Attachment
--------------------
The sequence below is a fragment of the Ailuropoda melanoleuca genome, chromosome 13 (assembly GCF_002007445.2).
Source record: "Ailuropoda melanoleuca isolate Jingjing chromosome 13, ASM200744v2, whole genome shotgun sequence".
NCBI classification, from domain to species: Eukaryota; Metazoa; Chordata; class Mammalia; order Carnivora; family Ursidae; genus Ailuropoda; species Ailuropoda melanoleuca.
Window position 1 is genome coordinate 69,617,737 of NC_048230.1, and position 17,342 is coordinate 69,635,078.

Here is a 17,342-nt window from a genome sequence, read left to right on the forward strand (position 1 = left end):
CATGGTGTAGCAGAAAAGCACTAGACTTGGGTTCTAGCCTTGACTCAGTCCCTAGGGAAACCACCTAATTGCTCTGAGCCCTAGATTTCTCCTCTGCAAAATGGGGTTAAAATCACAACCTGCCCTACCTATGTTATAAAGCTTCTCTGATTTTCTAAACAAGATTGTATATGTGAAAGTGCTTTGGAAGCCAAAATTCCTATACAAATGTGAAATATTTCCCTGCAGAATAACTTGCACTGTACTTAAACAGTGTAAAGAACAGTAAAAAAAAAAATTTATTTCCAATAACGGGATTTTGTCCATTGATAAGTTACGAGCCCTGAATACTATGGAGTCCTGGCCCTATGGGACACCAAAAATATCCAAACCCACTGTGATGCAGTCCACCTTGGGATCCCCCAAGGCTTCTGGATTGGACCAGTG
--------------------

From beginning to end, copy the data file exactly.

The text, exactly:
The sequence below is a fragment of the Ailuropoda melanoleuca genome, chromosome 13 (assembly GCF_002007445.2).
Source record: "Ailuropoda melanoleuca isolate Jingjing chromosome 13, ASM200744v2, whole genome shotgun sequence".
NCBI classification, from domain to species: Eukaryota; Metazoa; Chordata; class Mammalia; order Carnivora; family Ursidae; genus Ailuropoda; species Ailuropoda melanoleuca.
Window position 1 is genome coordinate 69,617,737 of NC_048230.1, and position 17,342 is coordinate 69,635,078.

Here is a 17,342-nt window from a genome sequence, read left to right on the forward strand (position 1 = left end):
CATGGTGTAGCAGAAAAGCACTAGACTTGGGTTCTAGCCTTGACTCAGTCCCTAGGGAAACCACCTAATTGCTCTGAGCCCTAGATTTCTCCTCTGCAAAATGGGGTTAAAATCACAACCTGCCCTACCTATGTTATAAAGCTTCTCTGATTTTCTAAACAAGATTGTATATGTGAAAGTGCTTTGGAAGCCAAAATTCCTATACAAATGTGAAATATTTCCCTGCAGAATAACTTGCACTGTACTTAAACAGTGTAAAGAACAGTAAAAAAAAAAATTTATTTCCAATAACGGGATTTTGTCCATTGATAAGTTACGAGCCCTGAATACTATGGAGTCCTGGCCCTATGGGACACCAAAAATATCCAAACCCACTGTGATGCAGTCCACCTTGGGATCCCCCAAGGCTTCTGGATTGGACCAGTG